The only way to do that in Michigan is to create a nationally known restaurant that has a competitive front of house. Until we create that system of a good front of house where people fight to work at, we'll never have that level of service. And don't get me wrong, Michigan produces a lot of good cooks, but they're leaving. I've embraced it, but I tell my cooks "work for me for X amount of time and I'll make the phone calls to help you go where you want to be" so they work harder. The more restaurants that open, the better they'll be. You need competition. I fully embrace cooks leaving (to cook in other restaurants). It creates more movement in my kitchen, so I can say "this position is going to open up soon, if the rest of you want it, you better start working harder".

Do you plan to stay in Michigan?
I'm not gonna be held hostage. I want to be in Michigan and create something in Michigan, and I'm gonna do my damnedest to make that happen. But if nothing happens in 10 years I'm not gonna stay. I love Michigan and I love Detroit, but I've got to be happy at work. A lot of people say "oh, Michigan restaurants are fantastic" and sure, some are good, but a lot of them would go under in other cities, and a lot of them that are better would probably be busier. But I don't know, the minute I think I know something about this business I realize I don't know anything. There's always that point of regression in everything you do, no matter if you're a cook or a table maker, they work and do something they love, and then they make another, and it slowly gets worse and further away from the original. I try to make sure I go through everything and see everything they (the kitchen staff) are doing.

How do you stop that regression from happening to yourself?
You have to train yourself. From all the years of fine dining and having a Sous Chef at my throat, I create my own anxiety. Every minute of every day I know someone's gonna mess up, it's just a matter of who. I just have to catch it in time.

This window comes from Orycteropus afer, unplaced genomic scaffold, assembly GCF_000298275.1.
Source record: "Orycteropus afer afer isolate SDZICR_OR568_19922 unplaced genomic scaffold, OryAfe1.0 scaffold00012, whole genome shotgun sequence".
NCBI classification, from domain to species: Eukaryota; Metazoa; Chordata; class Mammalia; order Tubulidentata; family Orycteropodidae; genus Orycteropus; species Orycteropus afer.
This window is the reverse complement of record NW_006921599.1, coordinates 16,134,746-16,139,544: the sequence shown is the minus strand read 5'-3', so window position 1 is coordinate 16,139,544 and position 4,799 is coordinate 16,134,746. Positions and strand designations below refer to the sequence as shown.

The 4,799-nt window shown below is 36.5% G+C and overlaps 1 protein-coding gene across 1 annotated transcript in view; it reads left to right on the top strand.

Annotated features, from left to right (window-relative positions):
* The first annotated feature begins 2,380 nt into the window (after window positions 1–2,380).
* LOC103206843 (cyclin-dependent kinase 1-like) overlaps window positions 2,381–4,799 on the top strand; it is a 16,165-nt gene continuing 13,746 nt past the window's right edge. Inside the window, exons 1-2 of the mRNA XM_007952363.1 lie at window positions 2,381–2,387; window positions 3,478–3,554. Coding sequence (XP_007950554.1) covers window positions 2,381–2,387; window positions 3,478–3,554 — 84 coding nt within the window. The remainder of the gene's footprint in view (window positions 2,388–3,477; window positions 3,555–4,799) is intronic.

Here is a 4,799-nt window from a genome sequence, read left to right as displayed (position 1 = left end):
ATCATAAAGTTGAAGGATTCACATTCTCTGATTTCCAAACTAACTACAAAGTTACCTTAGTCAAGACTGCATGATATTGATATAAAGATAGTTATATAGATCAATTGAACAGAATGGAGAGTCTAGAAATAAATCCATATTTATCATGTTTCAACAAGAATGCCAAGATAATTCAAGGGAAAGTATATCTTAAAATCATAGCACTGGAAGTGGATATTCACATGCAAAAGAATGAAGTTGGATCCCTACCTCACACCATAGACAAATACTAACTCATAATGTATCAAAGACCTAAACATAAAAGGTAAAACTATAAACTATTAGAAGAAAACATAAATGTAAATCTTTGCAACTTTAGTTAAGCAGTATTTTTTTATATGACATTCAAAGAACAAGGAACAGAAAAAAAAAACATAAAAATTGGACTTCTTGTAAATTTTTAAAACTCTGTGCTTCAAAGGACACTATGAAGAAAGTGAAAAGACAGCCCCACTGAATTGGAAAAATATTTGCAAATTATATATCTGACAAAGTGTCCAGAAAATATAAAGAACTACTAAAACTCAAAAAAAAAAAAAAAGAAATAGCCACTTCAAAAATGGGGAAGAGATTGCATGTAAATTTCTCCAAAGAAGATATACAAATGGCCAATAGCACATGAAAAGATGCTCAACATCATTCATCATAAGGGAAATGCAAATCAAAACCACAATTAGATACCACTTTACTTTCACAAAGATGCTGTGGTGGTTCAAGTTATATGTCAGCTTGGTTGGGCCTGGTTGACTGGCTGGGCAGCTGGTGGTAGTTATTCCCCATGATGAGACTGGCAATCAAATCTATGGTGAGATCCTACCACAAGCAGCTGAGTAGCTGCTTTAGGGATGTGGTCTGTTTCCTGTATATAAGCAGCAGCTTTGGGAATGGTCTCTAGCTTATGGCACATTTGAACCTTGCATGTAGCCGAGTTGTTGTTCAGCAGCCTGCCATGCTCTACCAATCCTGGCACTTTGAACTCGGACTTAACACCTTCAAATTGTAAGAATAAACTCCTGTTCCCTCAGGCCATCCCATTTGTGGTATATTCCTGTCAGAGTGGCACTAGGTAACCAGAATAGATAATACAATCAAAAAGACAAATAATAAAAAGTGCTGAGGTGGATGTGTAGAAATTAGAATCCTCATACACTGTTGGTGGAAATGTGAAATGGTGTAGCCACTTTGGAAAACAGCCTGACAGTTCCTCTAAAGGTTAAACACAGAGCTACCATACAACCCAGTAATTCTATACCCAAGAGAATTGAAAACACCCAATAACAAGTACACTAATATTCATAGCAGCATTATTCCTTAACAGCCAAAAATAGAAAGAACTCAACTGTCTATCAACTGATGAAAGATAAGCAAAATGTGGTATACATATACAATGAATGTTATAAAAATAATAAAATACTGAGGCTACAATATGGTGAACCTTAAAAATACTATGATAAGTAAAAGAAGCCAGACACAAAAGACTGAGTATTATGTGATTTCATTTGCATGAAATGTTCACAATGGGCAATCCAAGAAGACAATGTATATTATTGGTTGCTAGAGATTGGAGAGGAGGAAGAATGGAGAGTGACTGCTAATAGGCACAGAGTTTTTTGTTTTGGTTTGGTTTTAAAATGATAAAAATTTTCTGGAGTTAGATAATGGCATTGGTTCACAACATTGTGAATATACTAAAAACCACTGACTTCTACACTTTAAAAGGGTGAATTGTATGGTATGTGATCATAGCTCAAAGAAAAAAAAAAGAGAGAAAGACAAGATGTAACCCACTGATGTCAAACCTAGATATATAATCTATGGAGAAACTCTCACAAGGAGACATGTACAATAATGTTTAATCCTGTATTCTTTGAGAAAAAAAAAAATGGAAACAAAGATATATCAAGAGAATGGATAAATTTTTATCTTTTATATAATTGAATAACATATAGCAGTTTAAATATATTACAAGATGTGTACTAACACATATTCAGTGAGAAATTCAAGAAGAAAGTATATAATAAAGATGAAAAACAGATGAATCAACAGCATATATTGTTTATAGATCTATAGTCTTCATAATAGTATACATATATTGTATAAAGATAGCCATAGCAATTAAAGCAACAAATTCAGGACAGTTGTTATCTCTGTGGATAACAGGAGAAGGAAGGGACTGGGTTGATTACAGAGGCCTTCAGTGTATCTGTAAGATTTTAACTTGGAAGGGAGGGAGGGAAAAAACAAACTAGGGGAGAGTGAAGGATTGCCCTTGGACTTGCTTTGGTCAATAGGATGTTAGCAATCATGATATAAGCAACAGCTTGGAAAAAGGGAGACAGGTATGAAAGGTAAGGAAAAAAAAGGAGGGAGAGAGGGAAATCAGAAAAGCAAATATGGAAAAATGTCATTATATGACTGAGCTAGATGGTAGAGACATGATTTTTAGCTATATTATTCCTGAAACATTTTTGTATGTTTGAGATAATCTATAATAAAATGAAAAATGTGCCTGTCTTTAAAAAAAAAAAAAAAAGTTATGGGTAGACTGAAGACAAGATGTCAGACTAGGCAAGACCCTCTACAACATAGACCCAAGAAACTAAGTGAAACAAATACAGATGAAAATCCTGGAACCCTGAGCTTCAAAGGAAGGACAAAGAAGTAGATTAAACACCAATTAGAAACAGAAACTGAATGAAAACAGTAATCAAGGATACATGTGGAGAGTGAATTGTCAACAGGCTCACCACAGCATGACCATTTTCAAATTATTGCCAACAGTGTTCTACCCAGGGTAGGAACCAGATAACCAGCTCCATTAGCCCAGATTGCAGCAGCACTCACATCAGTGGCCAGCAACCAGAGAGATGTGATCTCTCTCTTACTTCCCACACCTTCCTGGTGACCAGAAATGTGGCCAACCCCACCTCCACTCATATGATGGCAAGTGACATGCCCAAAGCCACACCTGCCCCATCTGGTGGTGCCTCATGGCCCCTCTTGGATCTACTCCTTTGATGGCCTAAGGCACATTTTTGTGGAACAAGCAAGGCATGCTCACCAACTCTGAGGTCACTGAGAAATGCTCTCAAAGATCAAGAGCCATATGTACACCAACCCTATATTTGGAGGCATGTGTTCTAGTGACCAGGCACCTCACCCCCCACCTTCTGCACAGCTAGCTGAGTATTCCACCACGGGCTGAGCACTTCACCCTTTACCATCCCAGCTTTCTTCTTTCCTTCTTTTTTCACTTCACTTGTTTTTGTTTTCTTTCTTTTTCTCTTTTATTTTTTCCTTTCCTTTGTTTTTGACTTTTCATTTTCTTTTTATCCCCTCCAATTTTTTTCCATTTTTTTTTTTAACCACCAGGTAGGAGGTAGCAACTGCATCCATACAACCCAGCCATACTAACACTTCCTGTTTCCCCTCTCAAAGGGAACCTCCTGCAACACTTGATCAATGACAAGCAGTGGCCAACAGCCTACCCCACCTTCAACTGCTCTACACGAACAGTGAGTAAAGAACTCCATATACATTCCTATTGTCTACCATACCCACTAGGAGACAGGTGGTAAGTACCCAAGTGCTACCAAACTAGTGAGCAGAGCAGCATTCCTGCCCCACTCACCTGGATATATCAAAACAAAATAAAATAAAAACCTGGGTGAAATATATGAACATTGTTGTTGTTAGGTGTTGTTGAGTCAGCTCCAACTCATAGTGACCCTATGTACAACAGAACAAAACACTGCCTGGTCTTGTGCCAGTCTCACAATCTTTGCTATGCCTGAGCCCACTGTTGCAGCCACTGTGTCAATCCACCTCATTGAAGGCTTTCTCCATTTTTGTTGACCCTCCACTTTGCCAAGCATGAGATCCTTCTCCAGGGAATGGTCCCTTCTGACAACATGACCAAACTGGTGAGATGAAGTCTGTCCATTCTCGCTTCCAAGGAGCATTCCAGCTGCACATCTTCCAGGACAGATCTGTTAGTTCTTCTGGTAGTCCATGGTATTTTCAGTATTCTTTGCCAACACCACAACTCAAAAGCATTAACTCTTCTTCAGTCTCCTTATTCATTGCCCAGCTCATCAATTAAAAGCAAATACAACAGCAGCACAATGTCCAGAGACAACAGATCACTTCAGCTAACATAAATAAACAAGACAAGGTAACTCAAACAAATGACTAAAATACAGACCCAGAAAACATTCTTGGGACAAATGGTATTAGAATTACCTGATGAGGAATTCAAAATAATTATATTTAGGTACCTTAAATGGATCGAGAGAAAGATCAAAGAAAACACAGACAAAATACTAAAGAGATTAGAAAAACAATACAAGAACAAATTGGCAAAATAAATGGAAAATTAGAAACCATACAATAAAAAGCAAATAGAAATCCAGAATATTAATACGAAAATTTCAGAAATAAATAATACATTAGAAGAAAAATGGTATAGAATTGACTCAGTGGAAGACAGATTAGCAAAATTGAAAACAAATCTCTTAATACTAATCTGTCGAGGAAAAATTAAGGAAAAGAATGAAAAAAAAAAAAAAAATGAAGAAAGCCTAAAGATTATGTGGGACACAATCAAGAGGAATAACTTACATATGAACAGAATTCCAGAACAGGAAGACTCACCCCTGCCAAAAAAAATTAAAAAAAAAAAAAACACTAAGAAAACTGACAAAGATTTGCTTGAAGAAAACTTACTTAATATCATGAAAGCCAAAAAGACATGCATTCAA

What kind of food do you like to make?
My goal is to have everything on the menu be something people are familiar with. I don't want to be using wild licorice root and dehydrated goat heart because that's what they do in Norway. There are people who know their stuff and create a unique experience with that, but other people are like "I found this weed and we can snip off a pine needle and make a pine tea because that's what the hobbits eat". I always try to be straightforward. You get halibut with black olive and orange, and it's good. My only goal is to try and format it in a more modern way. Like our monkfish dish, I wrap it in braised cabbage (served with clams and fish broth)…it's just a chowder, but it doesn't look like that.

There are so many classic Michigan foods that have been reinvented on fine dining menus lately. Do you ever try to do that?
I did create a coney the other day, because I hadn't had one in a year. When I get home I'm usually too exhausted to make anything, so I'll heat up a ballpark hot dog, toast some bread, and if my wife was kind enough to make chili I'll put some of that on there. I'll grab a beer, eat my coneys, and fall asleep on the couch. It's happened more than once. If I'm really lucky I'll have leftovers.

Sounds pretty terrible.
It's more than decent, I do toast the bread! And sometimes I'll even mix up a little chocolate milk. *Laughs* Getting wild!

Forest Grill serves dinner from 5:00 pm. to 11:00 p.m., Monday through Saturday, closed Sundays. Thinking of popping in for Chef Nick's secret lunch? Call before or at least call ahead as seatings are extremely limited.
· Forest Grill [Official Site]
· Forest Grill to Refocus and Serve Dinner Only [-ED-]


735 Forest Avenue, , MI 48009 (248) 258-9400 Visit Website